Meet Author Hanna Peach

Have you ever read a book you just couldn’t put down? One in which there is so much action and tangled-up relationships that you end up reading it in no time at all? Mix that with warrior angels, demons wearing human skins, and Earth as we think we know it, and you’ve got Hanna Peach’s Dark Angel series. So far three books from the series have been published and every single one has been unique and exciting.

Between writing the fourth book in her series, Angelblood, and starting a brand new, completely different series, Bound, Hanna took the time to answer a few questions about her writing, her sudden move to Europe, and her memorable characters.


Have you planned out each of the books in your Dark Angel series? If so, do you have an outline for the entire series and where it’s going? Or do you plan each book individually without the next one in mind?

Yes, I have planned out the whole series. Not every little nuance and there is always flexibility for the story to take a different turn, but I do have an outline for each book and I know how it ends.

How many books are you planning in the Dark Angel series?

Six books. However, I have been getting some questions about other secondary characters such as Vix and Symon. I admit I have roughly written out their backstories during a character development exercise I did a while ago, so these might end up being standalones. Maybe.

Do you mostly write in this particular genre or do you dabble in other genres? If so, which ones?

I used to label myself as a “fantasy author”, but I have since let go of this limiting label and now I just write wherever the ideas take me. My next book release, for example, is an adult romantic suspense called Bound by Lies. A far cry from Dark Angel which is young adult urban fantasy. It’s about the story first. Genre is an afterthought merely to help readers (and retailers) categorize the book.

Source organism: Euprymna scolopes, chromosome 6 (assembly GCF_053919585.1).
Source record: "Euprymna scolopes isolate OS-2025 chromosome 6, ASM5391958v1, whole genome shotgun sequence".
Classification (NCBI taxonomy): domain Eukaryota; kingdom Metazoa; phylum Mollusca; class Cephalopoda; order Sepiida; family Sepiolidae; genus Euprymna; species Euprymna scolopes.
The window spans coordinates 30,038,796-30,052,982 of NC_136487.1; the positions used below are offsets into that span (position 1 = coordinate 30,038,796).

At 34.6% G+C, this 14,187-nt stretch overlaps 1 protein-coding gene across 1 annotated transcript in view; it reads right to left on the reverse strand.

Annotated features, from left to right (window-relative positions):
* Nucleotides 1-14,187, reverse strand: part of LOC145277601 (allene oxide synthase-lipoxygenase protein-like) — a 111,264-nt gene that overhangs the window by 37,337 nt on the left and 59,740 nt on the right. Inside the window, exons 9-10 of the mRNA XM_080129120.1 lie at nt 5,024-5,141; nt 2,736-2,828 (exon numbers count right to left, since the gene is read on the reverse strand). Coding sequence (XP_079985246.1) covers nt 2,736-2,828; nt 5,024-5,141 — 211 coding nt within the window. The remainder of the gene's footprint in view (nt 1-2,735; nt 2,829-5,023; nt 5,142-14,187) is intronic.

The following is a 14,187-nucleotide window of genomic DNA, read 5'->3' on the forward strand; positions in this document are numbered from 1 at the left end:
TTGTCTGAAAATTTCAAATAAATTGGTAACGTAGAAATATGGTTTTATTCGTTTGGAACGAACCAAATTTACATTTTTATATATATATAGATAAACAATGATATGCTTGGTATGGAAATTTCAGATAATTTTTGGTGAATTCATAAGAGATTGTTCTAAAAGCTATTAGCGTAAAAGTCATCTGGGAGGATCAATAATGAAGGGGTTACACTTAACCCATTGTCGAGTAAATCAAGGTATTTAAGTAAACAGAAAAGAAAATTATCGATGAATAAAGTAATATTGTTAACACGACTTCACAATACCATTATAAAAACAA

What do you think makes your work stand apart from other works in your genre?

I have seen my stories described as a “tapestry”. My urban fantasy series has web-like plots and multiple points-of-view which you don’t usually get in urban fantasy, this being more of an epic/high fantasy trait. I like this element of high fantasy, but I personally like the faster pace of urban fantasy. I guess this is why I have combined them in my stories. I write what I want to read.

Are any of the characters in your book based on people you know or have seen/talked to in real life?

Ha ha, of course. Art imitates life. Most notably, the men I have cared for throughout my life make up the pieces of Israel and Jordan – snippets of the romance have been taken from my past. I gave Alyx a few issues that I personally struggle with, specifically her fear of rejection and her thinking that she needs to do everything by herself. And Tobias has been taken from my very dear writing mentor Bryce Courtenay (RIP). His very first words to Alyx are the very first words Bryce said to me: “Come now. I know we are going to be great friends, so why not start now.”

What made you decide to pack your bags, move to Europe, and become a writer? That’s a huge risk to take!

From my perspective, the risk was in staying.

Moving overseas and travelling was always something I knew I would do. But my plans were never concrete. The final decision of when and where, I felt, was made for me. Within a 48-hour period just before Christmas 2012 I found out that I was being made redundant from my job, I got a notice that the lease on my flat was ending, and I received a call from my father to tell me that he was getting re-married and would I come to the wedding in Berlin.